Why the tax pain just keeps on coming for so many people - Sarah Coles
There’s good news and bad news for July. On the plus side, about 30 million working people are set for a slightly fatter pay packet at the end of the month.
Unfortunately, the bad news is that for the average person this will roughly just replace the extra cash that the Government syphoned off in April.
And the really ugly news is that this cash hokey cokey is only the half of it: the Government has also been making subtle changes that’ll gradually mean all of us hand over more of our pay as time goes on.
July’s change is the rise in the National Insurance threshold, from £9,880 to £12,570. It means that less of your salary will be subject to NI, which will typically boost pay by about £330. It will also lift an extra 2.2 million people out of paying NI entirely.
Unfortunately, it’s not as good as it sounds, because rather than being a tax cut it’s actually a partial reversal of a tax hike that came in a couple of months ago. In April, the rate of NI was raised by 1.25 percentage points, so you pay 13.25% on everything you earn over the threshold up to £50,270 and 3.25% on everything above that.
For anyone earning just under £35,000 or less, moving the threshold will repair the damage inflicted by the National Insurance hike in April, so 70% of people will see their NI drop below what they were paying before the rise.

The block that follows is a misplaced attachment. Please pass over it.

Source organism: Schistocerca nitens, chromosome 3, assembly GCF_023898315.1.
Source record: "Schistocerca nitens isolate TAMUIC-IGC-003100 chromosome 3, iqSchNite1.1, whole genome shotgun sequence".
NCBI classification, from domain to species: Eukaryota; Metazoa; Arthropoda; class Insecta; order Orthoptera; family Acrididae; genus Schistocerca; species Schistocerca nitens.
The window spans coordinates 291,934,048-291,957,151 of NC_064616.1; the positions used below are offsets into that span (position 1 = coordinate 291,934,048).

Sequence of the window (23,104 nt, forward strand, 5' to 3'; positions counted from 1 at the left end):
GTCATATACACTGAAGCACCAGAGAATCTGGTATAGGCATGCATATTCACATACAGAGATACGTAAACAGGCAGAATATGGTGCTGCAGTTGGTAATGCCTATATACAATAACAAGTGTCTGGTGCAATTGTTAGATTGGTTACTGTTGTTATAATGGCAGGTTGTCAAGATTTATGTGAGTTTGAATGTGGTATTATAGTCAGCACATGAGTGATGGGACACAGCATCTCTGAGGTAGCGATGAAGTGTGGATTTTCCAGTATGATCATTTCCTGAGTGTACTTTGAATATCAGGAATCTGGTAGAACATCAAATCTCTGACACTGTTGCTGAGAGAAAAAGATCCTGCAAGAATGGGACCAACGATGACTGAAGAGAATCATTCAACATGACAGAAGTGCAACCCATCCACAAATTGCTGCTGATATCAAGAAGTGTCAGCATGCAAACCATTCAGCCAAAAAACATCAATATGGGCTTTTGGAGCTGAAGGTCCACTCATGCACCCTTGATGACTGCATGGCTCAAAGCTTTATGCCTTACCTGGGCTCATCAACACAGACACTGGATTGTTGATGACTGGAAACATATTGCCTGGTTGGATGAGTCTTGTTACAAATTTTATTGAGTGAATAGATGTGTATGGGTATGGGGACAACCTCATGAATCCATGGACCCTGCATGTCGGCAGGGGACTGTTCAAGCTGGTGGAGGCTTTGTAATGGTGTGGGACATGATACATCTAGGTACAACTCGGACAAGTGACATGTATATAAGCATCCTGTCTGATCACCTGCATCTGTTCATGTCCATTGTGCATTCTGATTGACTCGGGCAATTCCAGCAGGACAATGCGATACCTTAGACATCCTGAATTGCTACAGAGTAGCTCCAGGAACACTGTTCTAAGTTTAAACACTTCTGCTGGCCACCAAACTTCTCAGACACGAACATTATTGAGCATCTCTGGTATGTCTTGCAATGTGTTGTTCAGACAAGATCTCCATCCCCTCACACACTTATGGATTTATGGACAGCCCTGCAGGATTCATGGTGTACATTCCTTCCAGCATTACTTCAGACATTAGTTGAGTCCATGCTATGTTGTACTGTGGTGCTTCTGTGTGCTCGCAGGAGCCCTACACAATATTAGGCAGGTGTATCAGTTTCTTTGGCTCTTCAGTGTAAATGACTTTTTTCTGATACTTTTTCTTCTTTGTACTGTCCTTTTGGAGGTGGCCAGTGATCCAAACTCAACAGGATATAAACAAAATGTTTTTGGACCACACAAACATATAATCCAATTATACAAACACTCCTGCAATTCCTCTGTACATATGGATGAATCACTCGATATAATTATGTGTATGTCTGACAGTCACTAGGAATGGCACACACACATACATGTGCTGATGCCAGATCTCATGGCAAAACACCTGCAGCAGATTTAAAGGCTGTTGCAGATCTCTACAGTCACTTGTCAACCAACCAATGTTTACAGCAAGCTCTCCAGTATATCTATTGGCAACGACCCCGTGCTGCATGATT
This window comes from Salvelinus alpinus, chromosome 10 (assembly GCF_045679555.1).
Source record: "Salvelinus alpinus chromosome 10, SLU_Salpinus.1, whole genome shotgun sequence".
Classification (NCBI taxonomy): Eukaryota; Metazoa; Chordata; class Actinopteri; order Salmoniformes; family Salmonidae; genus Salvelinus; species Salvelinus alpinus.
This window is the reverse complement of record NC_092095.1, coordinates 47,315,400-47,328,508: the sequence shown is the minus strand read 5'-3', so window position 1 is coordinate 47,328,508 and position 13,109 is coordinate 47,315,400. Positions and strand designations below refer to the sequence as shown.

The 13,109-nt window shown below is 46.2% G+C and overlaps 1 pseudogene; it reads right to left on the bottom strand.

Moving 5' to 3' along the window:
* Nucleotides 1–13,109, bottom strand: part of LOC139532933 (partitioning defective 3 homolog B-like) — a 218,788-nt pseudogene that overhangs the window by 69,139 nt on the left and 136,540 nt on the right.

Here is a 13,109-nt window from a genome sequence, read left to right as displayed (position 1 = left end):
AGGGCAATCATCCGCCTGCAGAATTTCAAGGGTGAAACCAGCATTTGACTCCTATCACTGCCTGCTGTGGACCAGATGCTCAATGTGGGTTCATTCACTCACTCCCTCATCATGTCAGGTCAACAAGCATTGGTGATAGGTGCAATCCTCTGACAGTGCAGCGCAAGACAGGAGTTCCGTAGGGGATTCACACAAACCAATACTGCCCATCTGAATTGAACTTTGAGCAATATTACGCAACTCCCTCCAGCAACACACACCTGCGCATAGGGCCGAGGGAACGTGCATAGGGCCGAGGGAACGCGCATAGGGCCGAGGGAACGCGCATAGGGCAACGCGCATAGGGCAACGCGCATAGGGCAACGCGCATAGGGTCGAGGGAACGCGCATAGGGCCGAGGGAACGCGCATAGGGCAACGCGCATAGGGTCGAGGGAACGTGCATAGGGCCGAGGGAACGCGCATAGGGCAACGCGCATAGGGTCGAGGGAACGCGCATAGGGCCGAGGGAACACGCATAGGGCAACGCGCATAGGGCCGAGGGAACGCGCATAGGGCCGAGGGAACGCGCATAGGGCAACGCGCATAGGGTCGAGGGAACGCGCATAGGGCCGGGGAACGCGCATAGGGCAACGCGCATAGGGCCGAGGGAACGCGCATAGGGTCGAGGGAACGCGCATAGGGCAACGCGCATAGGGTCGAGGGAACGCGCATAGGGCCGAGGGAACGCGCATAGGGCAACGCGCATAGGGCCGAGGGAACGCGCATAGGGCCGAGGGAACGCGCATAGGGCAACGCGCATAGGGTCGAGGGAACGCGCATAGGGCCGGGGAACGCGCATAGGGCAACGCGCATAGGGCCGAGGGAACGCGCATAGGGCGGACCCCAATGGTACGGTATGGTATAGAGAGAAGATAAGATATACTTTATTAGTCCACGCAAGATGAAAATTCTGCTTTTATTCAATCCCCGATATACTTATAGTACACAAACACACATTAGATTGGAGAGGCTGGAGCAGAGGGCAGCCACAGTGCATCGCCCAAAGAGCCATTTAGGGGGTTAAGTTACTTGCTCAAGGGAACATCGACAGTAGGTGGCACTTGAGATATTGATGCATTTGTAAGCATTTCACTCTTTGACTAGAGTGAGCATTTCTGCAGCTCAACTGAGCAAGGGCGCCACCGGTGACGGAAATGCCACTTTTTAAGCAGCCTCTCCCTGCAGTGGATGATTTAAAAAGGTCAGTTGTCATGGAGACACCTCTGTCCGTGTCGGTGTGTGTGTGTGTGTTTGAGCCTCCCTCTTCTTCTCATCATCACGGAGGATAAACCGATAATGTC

That has to be welcome right now, especially for lower earners. They’ve faced the brunt of the rising cost of essentials because it makes up a bigger proportion of their spending, so they need all the help they can get.
However, we’re not talking about vast sums of cash. £330 spread over 12 months is £27.50 a month. It’s a drop in the ocean compared to rising costs. So while it will help ease the pain slightly, those on lower incomes still have a huge headache in making ends meet.
Meanwhile, higher earners will pay more: almost a third of working taxpayers will still be paying more NI than they were before April.
And while there’s not a huge amount of spare sympathy for the well paid when there are working people turning to food banks, the fact they tend to have much higher levels of borrowing means there’s a risk they will be struggling too.
At the same time, while we’ve been distracted by NI hikes and cuts, the freeze on income tax thresholds has been inflicting more damage. The Institute for Fiscal Studies estimates that by 2025/26, when you take inflation into account, the freeze will effectively be a 16.4% cut in the thresholds.
It means that in the current tax year, when you add the NI hike and threshold move to the freezing of income tax thresholds, the Institute for Fiscal Studies estimates that only those earning between around £10,000 and £25,000 will pay less.
To add insult to injury, things are set to get worse as time goes on, so that by the time we’ve lived through four years of threshold freezes, in 2025/26 almost every worker will be paying more tax.
While nobody would begrudge paying the taxes to make essential services function, you should also take steps to ensure you’re not paying more than your fair share. There are five things worth considering.